Probably the most celebrated French hip hop artist of the last decade is French-Congolese rapper Abd Al Malik. A former street hustler raised in a housing project outside of Strasbourg, he embraced Islam as a teenager, joining the Islamist Tablighi Jamaat. He achieved some notoriety with his rap group New African Poets, before embracing Sufism and shifting from gangsta rap to spoken word poetry (le slam). Maliks poetry, accompanied by riffs of jazz and la chanson française, speaks of the value of hard work, education and the power of spirituality. In his music and his autobiography, May Allah Bless France (QuAllah benisse la France), Malik extols the Republics values liberté, egalité, fraternité saying they should be reinvigorated. Malik has won all kinds of artistic and non-artistic plaudits; he is raved about by elites as a Muslim role model and a symbol of a new multicultural France. In January 2008, the Ministry of Culture awarded Malik the Chevalier des Arts et des Lettres, one of Frances most prestigious cultural honors.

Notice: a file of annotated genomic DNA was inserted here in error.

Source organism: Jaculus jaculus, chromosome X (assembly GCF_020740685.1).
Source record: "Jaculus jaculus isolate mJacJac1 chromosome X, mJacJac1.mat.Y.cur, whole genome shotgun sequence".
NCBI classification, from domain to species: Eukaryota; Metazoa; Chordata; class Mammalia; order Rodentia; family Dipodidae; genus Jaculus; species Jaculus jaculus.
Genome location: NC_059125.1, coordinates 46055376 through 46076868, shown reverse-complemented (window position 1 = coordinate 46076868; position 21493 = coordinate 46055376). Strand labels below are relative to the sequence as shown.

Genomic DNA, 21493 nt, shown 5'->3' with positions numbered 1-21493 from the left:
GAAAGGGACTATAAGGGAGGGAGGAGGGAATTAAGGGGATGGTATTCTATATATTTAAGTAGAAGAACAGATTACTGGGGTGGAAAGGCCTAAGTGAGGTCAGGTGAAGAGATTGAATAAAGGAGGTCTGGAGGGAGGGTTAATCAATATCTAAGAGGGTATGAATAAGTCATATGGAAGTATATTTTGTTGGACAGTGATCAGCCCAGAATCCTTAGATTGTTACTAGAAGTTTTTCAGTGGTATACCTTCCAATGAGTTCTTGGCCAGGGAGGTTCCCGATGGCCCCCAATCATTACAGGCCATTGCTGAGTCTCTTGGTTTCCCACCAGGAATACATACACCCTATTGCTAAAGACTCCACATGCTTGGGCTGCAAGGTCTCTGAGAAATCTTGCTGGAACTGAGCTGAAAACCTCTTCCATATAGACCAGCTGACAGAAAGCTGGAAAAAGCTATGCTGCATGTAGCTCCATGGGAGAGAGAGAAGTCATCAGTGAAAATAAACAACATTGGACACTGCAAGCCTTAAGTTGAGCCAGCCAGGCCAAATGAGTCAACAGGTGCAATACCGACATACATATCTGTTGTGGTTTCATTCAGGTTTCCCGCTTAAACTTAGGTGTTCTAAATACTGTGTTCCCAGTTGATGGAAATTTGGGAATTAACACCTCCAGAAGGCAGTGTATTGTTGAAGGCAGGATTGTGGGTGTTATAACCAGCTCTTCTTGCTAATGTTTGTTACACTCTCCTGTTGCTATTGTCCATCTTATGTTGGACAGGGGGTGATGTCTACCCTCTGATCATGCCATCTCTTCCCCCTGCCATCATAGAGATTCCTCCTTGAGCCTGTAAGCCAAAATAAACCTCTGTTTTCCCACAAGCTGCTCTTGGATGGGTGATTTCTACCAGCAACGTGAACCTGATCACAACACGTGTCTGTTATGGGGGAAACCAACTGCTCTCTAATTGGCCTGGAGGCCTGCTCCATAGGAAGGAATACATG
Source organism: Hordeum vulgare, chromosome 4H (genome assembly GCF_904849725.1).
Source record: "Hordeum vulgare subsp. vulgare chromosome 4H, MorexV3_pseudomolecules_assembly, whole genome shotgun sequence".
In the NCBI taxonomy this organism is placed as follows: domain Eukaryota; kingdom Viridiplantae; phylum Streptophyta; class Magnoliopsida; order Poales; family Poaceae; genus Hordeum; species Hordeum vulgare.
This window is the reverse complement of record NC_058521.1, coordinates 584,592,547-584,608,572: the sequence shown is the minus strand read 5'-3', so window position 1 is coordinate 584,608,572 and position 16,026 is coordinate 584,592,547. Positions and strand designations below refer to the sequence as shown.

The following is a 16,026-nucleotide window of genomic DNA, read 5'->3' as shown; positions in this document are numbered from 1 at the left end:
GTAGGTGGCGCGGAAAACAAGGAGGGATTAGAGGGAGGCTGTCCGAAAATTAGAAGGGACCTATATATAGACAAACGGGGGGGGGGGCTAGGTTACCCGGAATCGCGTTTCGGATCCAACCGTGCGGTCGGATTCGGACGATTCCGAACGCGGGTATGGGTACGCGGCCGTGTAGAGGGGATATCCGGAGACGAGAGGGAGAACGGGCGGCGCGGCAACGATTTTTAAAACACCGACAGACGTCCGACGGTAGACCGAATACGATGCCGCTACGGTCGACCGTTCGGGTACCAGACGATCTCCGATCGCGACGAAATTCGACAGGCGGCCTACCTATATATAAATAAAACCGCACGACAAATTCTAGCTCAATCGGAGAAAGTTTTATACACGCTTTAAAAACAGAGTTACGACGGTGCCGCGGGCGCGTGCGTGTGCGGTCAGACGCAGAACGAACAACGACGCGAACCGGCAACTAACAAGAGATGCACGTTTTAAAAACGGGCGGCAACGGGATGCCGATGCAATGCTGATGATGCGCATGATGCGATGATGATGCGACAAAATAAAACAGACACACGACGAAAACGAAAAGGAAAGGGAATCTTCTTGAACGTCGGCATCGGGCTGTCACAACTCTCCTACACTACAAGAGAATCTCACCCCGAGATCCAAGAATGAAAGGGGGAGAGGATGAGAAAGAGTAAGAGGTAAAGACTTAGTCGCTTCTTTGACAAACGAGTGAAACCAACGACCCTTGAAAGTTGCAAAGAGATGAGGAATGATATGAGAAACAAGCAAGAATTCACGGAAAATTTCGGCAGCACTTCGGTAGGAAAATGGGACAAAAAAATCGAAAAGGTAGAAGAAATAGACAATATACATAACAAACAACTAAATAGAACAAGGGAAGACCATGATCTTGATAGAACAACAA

As hip hop gains public acceptance and rises to the level of high culture, French cultural and political elites are carefully monitoring the kind of Islam that is being diffused over the rap airwaves, and Maliks music embodies the kind of Islamic piety that can be permitted into the French public square. If Maliks music makes no political demands, his would-be rival, Médine, a popular underground hip hop artist, hits all the issues that the Sufi poet evades: the social exclusion of nonwhite French youth, conditions in the banlieues and Western depredations in the Third World. Sporting a bald dome and fierce beard, Médine raps in harsh, halting tones over hard-core instrumentals, about colonialism, Malcolm X, Afghanistan, the PATRIOT Act, police brutality and segregation. His videos show graphic images of war, street protests and water-boarding. His critiques of the French model of integration are blunt and forceful, the gist being that Frances urban crisis must be understood in light of the countrys colonial past and Western imperialism in general.